We are adopting a kitten and are concerned about the furniture. Should we declaw?

We are concerned about the aftereffects on the kitten.
Answers:
When a cat is declawed, the vet does not removed his "fingernails", the vet amputates his "fingers" at the first joint. Some people consider this a mutilation, and I think the ASPCA agreed with that assessment several years ago. Claws, as you know, are a cat's first line of defense, and also the way they catch their food: they snag it. When the claws are removed in declawing, the cat moves to his second line of defense: he bites, and declawed cats often become biters. So people then have them defanged. That may be okay for indoor cats, but indoor cats regularly shoot out an open door or meander out into a summer night through an open window and either don't or can't find their way home. A defanged and declawed cat without a home is a helpless creature who can neither defend himself nor hunt.

When cats "sharpen their claws", which is the thing they do to furniture that leaves it in tatters, they are not sharpening their claws at all. The claws grow from a cuticle at its base, just as do your fingernails. Only they grow faster, and the cuticle pulls at the claw as it grows. This is apparently an uncomfortable sensation, so the cat digs its claws into a treetrunk or an overstuffed chair, and pulls, to loosen the cuticle and free the claw. There is also an emotional clawing. You pull out a fun toy, or the cat hears your footsteps coming down the hall, and the cat excitedly digs in to the scratching post or carpet just inside the door.

You do not have to have your cat declawed to keep him from scratching the furniture. All you have to do is trim his claws--his front claws--once every week to ten days. There are cat claw clippers available at pet supply stores, and all the cat care books tell you not to use human toenail clippers, because they can split the claw. But I always used human toenail clippers. If you buy the professional ones, you can trim down closer to the quick, but I was always a coward about getting too close to the quick. I just took off the points.

Here's what you do: you sit the cat on your lap, and I do mean SIT him, with his backbone perpendicular to your pelvis and parallel to your backbone, and his back against your tummy. Then push in on the palm of his paw to express his claws, and just clip the points off his claws. If you train your kitten to expect this, he will never cause you a minute's problem. My cat used to sit like a gentleman in a spa for his weekly manicure. We did it every Sunday.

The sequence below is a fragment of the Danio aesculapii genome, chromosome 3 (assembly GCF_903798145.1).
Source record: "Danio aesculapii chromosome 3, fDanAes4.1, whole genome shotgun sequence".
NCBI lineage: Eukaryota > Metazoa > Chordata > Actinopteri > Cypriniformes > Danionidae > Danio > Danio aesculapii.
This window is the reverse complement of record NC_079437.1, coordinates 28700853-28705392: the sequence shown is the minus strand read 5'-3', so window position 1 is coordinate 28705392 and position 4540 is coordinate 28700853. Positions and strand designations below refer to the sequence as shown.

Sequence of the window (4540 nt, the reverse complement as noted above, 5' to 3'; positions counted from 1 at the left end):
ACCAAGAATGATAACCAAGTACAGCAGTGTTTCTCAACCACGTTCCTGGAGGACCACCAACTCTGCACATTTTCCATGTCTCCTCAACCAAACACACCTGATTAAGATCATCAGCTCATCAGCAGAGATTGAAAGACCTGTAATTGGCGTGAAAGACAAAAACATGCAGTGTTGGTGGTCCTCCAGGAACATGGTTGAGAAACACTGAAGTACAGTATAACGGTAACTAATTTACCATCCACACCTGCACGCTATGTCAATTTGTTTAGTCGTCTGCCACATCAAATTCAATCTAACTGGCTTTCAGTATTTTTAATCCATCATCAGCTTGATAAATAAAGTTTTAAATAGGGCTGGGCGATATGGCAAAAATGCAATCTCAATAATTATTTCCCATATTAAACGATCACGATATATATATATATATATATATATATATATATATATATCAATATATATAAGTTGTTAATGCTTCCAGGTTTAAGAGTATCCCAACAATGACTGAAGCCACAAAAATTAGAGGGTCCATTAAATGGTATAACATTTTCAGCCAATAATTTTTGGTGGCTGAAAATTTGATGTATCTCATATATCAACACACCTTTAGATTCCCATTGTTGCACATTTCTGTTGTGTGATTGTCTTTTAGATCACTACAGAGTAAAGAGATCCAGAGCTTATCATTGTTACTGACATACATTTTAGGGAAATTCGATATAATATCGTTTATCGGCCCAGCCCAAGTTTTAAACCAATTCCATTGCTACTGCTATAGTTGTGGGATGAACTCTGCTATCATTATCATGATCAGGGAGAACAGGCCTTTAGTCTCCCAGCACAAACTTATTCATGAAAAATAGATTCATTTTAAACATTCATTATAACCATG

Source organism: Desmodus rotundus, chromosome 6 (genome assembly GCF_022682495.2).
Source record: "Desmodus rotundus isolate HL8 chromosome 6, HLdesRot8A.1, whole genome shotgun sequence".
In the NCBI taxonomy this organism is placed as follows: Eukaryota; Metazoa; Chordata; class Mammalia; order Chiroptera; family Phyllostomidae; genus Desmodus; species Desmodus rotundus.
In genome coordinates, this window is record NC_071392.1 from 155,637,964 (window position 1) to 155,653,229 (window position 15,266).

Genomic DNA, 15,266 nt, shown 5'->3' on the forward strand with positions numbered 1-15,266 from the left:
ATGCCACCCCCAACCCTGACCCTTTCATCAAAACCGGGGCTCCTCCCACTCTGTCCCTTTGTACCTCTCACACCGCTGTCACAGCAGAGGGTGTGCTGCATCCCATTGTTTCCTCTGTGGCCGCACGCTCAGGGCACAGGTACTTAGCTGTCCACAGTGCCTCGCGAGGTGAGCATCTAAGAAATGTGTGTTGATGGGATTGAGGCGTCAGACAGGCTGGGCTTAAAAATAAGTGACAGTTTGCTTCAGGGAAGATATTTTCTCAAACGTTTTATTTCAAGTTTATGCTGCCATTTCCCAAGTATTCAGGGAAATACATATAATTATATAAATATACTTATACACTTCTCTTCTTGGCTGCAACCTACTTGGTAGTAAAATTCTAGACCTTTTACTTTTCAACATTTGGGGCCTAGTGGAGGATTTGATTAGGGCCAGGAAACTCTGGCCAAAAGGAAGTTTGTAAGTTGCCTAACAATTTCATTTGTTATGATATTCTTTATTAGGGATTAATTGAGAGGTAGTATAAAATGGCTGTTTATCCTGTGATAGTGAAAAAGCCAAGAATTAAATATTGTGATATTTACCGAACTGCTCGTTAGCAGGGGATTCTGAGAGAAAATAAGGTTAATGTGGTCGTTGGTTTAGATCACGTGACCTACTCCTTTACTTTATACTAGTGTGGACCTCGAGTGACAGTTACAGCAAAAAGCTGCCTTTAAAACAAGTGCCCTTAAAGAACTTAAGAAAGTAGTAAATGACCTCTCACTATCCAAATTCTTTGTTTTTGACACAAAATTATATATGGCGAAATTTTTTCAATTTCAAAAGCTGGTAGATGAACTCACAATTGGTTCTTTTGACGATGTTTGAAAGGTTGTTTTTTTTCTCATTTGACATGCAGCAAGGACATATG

When you remove the points from your cat's claws, his claws cannot pierce your furniture, and if he should be playing with you and play-smack you on the face, his claws cannot pierce your skin, either.

Still, your cat does need to "sharpen his claws", so you should get him a scratching post, and because his claws are no longer rapier sharp, you need to get him a scratching post made of a material that his claws WILL be able to dig in to, so he can loosen the cuticle. So you get him a good, sisal scratching post. You can buy him the traditional, sort of phallic scratching post, with a nice wide base so he can get a good tug when he digs in to the vertical piece. But they also have these sisal--I don't know what to call them--humps, like an upside down, kind of flattened U. With a little effort, you can mount one of these on the wall just above the baseboard in the room he will haunt the most. In addition to the mainstay scratching post, I also bought a bunch of those cardboard, three inch wide cheapie scratching posts, and mounted them on doors, just beneath the doorknob (using double stick mounting tape) in rroms where he would do emotional scratching -- like on the entry door. Rub all the scratching posts with catnip so he smears his scent on them.

And that is how you avoid a vet bill for surgery and train your cat to scratch HIS furniture, and not yours.

It really, really works, too.
Declaw only if the kitten will be an inside cat. It is better to declaw as a kitten than later in life... they only declaw the front paws
If you are considering declawing your cat, please read this. It will only take a moment, and it will give you valuable information to help you in your decision.

First, you should know that declawing is pretty much an American thing, it's something people do for their own convenience without realizing what actually happens to their beloved cat. In England declawing is termed "inhumane" and "unnecessary mutilation." I agree. In many European countries it is illegal. I applaud their attitude.

Before you make the decision to declaw your cat, there are some important facts you should know. Declawing is not like a manicure. It is serious surgery. Your cat's claw is not a toenail. It is actually closely adhered to the bone. So closely adhered that to remove the claw, the last bone of your the cat's claw has to be removed. Declawing is actually an amputation of the last joint of your cat's "toes". When you envision that, it becomes clear why declawing is not a humane act. It is a painful surgery, with a painful recovery period. And remember that during the time of recuperation from the surgery your cat would still have to use its feet to walk, jump, and scratch in its litter box regardless of the pain it is experiencing. Wheelchairs and bedpans are not an option for a cat.